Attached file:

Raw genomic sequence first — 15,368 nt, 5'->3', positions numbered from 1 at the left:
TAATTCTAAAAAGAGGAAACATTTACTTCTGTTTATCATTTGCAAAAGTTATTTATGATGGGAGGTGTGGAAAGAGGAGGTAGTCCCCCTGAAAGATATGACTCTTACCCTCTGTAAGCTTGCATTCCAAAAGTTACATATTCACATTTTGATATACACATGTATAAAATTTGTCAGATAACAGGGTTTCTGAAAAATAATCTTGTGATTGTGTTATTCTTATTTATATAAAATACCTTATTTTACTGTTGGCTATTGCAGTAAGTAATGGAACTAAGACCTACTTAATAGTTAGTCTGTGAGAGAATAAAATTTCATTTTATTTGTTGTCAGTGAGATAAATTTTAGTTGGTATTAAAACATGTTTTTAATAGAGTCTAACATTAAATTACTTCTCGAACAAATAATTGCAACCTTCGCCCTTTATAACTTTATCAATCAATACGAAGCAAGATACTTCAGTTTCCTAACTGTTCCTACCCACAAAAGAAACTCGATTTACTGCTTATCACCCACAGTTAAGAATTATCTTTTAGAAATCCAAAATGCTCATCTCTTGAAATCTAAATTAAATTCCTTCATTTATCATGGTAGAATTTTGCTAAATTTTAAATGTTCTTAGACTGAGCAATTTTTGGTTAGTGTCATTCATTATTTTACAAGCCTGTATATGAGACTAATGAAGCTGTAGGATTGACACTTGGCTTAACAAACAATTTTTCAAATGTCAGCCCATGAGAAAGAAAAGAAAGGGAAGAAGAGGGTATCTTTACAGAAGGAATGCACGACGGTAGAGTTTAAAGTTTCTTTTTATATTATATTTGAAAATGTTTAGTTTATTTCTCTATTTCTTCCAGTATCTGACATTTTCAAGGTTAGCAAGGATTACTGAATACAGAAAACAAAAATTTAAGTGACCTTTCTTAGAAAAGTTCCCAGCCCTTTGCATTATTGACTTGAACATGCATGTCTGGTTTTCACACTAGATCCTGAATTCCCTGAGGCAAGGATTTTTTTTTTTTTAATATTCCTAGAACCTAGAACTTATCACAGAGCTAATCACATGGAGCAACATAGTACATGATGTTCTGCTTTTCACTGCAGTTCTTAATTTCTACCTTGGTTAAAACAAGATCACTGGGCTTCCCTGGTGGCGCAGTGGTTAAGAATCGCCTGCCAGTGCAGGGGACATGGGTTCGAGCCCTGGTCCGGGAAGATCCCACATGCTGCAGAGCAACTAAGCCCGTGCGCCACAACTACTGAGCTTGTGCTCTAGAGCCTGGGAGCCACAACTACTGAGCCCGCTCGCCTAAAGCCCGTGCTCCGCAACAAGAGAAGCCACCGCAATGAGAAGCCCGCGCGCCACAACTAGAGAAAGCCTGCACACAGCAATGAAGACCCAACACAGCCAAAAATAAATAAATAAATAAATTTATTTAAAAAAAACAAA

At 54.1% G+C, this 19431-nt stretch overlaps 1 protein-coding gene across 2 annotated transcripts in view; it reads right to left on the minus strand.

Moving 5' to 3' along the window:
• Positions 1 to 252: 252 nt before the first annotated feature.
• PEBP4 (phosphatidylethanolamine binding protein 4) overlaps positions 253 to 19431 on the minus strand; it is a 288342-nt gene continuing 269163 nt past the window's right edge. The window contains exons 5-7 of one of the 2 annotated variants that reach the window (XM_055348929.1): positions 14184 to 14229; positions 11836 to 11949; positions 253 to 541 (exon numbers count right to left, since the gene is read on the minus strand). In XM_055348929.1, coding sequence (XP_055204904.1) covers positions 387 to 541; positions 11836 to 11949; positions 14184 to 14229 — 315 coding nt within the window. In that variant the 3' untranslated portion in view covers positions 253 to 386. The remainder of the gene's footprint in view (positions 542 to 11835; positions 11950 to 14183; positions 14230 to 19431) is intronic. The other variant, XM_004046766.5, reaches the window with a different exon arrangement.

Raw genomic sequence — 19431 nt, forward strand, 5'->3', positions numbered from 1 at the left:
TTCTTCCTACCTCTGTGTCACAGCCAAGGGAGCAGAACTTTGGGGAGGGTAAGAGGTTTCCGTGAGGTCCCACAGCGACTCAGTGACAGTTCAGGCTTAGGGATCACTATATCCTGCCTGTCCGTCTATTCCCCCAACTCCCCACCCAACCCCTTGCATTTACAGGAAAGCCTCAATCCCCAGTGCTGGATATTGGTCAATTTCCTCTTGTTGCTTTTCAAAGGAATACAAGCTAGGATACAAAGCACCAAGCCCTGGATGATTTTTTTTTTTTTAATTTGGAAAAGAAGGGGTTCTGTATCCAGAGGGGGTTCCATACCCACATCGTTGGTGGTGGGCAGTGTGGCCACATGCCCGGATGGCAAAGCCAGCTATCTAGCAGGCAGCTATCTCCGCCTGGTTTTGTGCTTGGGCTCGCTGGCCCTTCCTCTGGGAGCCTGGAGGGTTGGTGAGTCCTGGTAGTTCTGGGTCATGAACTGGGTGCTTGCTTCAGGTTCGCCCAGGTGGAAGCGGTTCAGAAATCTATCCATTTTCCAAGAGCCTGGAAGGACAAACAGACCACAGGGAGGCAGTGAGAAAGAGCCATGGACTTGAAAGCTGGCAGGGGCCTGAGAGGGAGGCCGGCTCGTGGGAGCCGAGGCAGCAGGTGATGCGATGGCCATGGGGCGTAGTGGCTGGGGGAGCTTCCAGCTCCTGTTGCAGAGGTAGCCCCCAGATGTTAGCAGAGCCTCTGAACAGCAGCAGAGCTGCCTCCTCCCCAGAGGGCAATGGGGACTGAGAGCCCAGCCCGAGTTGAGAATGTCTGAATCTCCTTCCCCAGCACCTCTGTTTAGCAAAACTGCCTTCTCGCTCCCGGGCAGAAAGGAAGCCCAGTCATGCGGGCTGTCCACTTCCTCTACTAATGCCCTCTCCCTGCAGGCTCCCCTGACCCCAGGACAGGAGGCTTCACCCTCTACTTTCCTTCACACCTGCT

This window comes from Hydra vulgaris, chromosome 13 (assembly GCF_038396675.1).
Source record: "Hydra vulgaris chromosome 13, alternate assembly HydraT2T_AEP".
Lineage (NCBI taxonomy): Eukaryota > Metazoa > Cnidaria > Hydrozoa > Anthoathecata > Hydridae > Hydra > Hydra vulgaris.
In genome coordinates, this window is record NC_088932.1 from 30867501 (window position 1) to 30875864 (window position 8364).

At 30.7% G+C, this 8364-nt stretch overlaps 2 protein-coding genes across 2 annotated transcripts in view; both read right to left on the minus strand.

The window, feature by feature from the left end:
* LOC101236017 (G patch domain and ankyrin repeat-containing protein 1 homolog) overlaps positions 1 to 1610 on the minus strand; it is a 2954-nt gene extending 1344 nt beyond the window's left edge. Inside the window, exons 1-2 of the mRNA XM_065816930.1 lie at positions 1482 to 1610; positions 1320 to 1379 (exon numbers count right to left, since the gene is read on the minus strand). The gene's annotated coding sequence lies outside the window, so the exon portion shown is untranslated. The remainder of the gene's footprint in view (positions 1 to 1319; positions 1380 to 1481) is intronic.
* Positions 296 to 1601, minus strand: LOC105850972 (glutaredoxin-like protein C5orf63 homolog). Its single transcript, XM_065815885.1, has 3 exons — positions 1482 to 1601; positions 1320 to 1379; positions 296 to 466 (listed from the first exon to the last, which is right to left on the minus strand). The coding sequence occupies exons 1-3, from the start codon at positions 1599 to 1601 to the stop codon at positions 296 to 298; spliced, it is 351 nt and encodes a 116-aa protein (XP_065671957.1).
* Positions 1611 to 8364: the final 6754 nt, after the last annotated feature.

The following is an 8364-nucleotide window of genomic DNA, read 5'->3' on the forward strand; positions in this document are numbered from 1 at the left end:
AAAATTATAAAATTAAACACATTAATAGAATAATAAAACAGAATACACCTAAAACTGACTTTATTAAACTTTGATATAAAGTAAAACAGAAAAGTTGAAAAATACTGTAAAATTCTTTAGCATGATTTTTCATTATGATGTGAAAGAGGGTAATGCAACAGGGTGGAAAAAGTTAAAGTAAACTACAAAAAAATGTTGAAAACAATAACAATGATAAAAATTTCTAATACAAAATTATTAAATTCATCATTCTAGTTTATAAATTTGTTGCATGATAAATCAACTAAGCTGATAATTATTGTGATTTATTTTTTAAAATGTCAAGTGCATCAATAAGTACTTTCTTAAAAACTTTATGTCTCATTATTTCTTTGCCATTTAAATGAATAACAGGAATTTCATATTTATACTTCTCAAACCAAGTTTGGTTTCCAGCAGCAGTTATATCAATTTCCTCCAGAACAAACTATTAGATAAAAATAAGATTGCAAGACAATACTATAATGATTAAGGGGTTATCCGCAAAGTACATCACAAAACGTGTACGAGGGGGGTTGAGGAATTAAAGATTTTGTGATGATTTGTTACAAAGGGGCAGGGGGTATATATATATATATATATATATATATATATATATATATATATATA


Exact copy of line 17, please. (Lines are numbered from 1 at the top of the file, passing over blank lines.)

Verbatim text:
* Positions 1611 to 8364: the final 6754 nt, after the last annotated feature.